Why does the OK program use a mentorship model? It’s a proven intervention that works. The research is clear. It shows the positive impact mentoring has on young people.
Mentoring plays a positive role for students who may be falling off track.
Students who meet regularly with mentors are 52 percent less likely than their peers to skip a day of school and 37 percent less likely to skip a class. (Public/Private Ventures study of Big Brothers Big Sisters)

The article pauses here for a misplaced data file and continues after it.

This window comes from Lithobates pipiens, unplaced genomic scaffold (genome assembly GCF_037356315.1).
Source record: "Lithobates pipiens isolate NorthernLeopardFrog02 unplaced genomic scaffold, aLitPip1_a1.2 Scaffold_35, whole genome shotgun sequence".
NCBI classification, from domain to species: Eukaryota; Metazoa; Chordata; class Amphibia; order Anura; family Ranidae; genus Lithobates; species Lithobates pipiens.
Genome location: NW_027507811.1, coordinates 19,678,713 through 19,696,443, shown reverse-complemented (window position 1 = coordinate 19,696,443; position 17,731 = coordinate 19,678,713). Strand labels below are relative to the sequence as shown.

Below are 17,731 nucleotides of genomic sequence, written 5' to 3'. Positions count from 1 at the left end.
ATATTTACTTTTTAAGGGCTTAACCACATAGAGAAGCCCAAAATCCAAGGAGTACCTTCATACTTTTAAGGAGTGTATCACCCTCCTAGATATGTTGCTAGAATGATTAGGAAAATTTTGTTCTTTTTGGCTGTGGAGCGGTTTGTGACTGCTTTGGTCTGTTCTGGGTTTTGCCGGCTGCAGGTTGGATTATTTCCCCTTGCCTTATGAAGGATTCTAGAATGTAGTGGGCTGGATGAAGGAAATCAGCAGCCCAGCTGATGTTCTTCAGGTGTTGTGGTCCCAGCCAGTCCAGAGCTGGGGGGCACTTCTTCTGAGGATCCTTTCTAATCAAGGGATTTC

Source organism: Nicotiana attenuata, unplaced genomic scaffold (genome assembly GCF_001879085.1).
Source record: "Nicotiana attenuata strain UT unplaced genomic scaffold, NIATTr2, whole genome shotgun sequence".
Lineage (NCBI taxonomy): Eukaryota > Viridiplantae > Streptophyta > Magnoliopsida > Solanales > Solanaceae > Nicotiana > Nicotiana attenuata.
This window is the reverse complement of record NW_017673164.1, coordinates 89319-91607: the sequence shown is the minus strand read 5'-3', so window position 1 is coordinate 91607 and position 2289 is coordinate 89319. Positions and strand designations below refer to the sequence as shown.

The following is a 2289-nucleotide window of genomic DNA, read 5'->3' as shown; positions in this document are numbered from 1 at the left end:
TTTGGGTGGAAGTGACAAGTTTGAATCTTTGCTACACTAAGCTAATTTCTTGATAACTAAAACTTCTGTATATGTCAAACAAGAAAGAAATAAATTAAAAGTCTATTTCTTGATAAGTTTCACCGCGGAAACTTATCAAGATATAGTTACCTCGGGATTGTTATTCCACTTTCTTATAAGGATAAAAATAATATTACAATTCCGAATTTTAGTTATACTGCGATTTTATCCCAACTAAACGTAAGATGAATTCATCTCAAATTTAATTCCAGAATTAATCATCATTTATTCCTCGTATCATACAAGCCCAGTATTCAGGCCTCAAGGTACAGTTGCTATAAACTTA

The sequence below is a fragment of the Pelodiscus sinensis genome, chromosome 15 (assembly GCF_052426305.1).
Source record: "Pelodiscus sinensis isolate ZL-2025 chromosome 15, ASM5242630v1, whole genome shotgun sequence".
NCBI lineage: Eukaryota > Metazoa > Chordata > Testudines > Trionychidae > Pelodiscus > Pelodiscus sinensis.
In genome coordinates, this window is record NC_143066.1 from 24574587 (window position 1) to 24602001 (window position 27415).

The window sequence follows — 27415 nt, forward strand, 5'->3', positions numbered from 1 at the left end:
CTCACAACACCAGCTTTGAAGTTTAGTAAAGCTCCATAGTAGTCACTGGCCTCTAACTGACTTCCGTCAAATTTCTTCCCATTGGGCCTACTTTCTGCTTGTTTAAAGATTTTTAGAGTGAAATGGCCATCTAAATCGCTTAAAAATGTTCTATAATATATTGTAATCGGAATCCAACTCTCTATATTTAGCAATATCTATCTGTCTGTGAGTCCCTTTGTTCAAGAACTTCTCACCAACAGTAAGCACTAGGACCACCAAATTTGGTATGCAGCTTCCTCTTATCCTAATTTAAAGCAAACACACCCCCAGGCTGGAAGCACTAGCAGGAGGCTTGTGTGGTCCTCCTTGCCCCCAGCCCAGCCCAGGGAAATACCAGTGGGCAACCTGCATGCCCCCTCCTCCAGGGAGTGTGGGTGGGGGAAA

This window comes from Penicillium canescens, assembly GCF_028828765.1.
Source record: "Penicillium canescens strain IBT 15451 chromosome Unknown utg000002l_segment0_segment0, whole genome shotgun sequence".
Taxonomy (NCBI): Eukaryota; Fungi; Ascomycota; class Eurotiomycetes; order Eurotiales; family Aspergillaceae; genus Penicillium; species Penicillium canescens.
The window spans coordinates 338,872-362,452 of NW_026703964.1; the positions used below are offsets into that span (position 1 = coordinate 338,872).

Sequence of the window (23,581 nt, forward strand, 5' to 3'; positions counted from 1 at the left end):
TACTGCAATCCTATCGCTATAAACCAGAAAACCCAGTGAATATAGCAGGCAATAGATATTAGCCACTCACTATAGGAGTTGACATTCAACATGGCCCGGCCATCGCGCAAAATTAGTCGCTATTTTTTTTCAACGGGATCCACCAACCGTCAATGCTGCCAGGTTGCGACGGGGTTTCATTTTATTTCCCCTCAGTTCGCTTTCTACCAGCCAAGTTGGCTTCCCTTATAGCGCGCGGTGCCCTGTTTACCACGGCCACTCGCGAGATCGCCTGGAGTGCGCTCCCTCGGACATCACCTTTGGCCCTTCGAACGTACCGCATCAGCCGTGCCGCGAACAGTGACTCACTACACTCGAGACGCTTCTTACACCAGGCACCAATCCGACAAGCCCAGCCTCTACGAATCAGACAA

Young adults who face an opportunity gap but have a mentor are 55 percent more likely to be enrolled in college than those who did not have a mentor. (The Mentoring Effect, 2014)
In addition to better school attendance and a better chance of going on to higher education, mentored youth maintain better attitudes toward school. (The Role of Risk, 2013)
Beyond the classroom, at-risk youth with mentors were found to be:
78% more likely to volunteer regularly.
90% more interested in becoming a mentor themselves.
130% are more likely to hold leadership positions in their communities.
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